How one Marine became a proud Airman

  • Published
  • By Col. Daniel J. Courtois
  • 55th Maintenance Group commander
I am a proud Airman. That statement took me a little time to appreciate and truly accept.

I started my service to my country as a Marine, and most of you know from meeting Marines that they are truly proud of being Marines. In fact, they will tell you there is no such thing as an ex-Marine. I am no different. I am proud of my Marine origins.

For this reason, it took me some time to embrace the Air Force culture.

During my early days in the Air Force I missed the esprit de corps, the camaraderie and the tradition of being a Marine. As time went on, I truly came to appreciate our unique culture and our vital role in our nation's security.

When I made a statement in the past about Air Force culture, other servicemembers looked at me like I had three heads. Some asked me, "What culture?" or commented, "You guys change every two minutes. How can you have a culture?"

I always argue that these comments allude to the essence of the Air Force culture. We have a culture of change. The complex technological nature of air and space power requires that we are always innovating and adapting to advances in our operational environment. The Air Force, more than any other service, has had to change to meet the challenges of changing technology. The latest evidence of this is our rapidly expanding remotely piloted aircraft programs.

This need for change and innovation has become infused in our culture so we look for ways to improve every aspect of our service. This means we are in a constant state of change, but when you consider the context of our service culture, change is the Air Force way. I am proud of our innovation.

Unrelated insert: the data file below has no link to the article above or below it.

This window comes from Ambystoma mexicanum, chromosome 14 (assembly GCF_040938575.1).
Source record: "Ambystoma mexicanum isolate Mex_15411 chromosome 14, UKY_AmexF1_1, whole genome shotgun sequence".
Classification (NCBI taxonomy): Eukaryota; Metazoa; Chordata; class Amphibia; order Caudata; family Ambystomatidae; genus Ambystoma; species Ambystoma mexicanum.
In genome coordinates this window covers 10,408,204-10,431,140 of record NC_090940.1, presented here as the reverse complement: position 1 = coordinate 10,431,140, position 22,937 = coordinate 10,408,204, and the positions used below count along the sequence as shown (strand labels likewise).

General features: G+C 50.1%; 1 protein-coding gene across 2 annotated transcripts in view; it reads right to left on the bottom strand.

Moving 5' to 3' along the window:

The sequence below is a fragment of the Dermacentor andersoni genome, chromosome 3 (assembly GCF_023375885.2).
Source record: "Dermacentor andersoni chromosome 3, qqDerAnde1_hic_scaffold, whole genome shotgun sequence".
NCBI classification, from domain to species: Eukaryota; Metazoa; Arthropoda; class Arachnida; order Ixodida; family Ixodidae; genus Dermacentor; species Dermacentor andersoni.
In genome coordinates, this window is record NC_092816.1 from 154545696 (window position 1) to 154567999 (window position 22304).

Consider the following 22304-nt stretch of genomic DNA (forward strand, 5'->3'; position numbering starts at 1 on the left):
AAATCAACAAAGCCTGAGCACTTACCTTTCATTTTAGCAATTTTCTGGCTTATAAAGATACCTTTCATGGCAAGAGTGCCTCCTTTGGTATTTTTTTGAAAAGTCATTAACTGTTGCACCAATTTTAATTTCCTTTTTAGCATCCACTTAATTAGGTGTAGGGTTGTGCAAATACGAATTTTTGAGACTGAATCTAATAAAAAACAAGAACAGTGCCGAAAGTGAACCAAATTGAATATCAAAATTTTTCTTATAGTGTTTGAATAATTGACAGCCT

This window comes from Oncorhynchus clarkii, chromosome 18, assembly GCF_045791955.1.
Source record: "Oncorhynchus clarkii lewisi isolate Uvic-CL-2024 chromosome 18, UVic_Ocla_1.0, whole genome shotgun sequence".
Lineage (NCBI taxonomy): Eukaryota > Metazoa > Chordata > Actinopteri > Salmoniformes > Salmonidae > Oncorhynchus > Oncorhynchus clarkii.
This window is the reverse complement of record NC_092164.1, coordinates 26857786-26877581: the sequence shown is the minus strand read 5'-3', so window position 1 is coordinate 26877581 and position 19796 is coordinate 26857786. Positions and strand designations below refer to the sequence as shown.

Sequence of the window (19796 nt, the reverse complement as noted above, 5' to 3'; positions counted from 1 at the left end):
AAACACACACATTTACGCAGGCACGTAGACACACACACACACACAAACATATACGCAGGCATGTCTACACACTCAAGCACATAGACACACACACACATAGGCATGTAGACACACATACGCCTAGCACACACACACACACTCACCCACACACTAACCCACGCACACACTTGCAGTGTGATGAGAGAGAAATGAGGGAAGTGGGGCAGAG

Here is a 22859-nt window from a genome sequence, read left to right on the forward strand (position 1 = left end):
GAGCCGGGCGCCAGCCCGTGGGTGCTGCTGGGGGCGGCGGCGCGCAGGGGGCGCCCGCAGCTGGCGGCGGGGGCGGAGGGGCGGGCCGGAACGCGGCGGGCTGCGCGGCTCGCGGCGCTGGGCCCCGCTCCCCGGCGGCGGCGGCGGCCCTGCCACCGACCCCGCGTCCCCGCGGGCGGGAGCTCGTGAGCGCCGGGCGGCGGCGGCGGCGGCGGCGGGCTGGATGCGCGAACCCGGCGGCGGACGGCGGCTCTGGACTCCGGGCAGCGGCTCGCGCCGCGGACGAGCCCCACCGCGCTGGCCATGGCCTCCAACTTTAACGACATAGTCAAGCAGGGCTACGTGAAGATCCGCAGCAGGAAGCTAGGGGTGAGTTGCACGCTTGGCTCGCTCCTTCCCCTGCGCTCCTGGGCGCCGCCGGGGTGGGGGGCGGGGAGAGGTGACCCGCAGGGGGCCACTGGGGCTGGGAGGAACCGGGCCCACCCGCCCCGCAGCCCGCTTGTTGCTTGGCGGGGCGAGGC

Another key element of our Air Force culture is the unique role of our enlisted force compared to other services.

When I try to explain the difference, I often draw a comparison between a Soldier ordered to charge a bunker and an Airman trying to increase performance from an aircraft system. In the case of the soldier, you probably don't want him to question his orders to charge that hill. In contrast, I believe throughout our history we have encouraged Airmen to question standard procedure and find a way to get more from our technology.

Obviously, this is an oversimplification and we have many bright and innovative personnel in the other services. However, I believe the Air Force has a culture that encourages our young people to think outside the box and challenge the status quo. I am truly proud to serve with our young Airmen. They are the best our country has to offer.
The other aspect of my pride as an Airman is the vital role the Air Force has played in our nation's security over the last 20 years. There is no question that in every conflict of the last 25 years we have been a pivotal force that enabled success.

In Operations Desert Storm and Iraqi Freedom, our aircraft enabled freedom of movement and ensured minimal resistance from the enemy. In Kosovo, the Air Force ensured surrender of Serbian forces. In Afghanistan, our aircraft enabled an initial defeat of the Taliban by Afghan forces with minimal ground forces. Every day, our 55th Wing aircraft fill strategic missions in the area of responsibility and every corner of the globe. I am proud to be an Airman who maintains our nation's airpower.

I sometimes notice that Airmen are somewhat apologetic when identifying their service to other military members. That disappoints me. We should not apologize because we are not like other services. In my opinion, we should embrace it because we do things others can't. As Airmen, we play a unique and vital role in national security. We have a culture of innovation and change. Our air and space power is unrivaled. I am proud to be an Airman.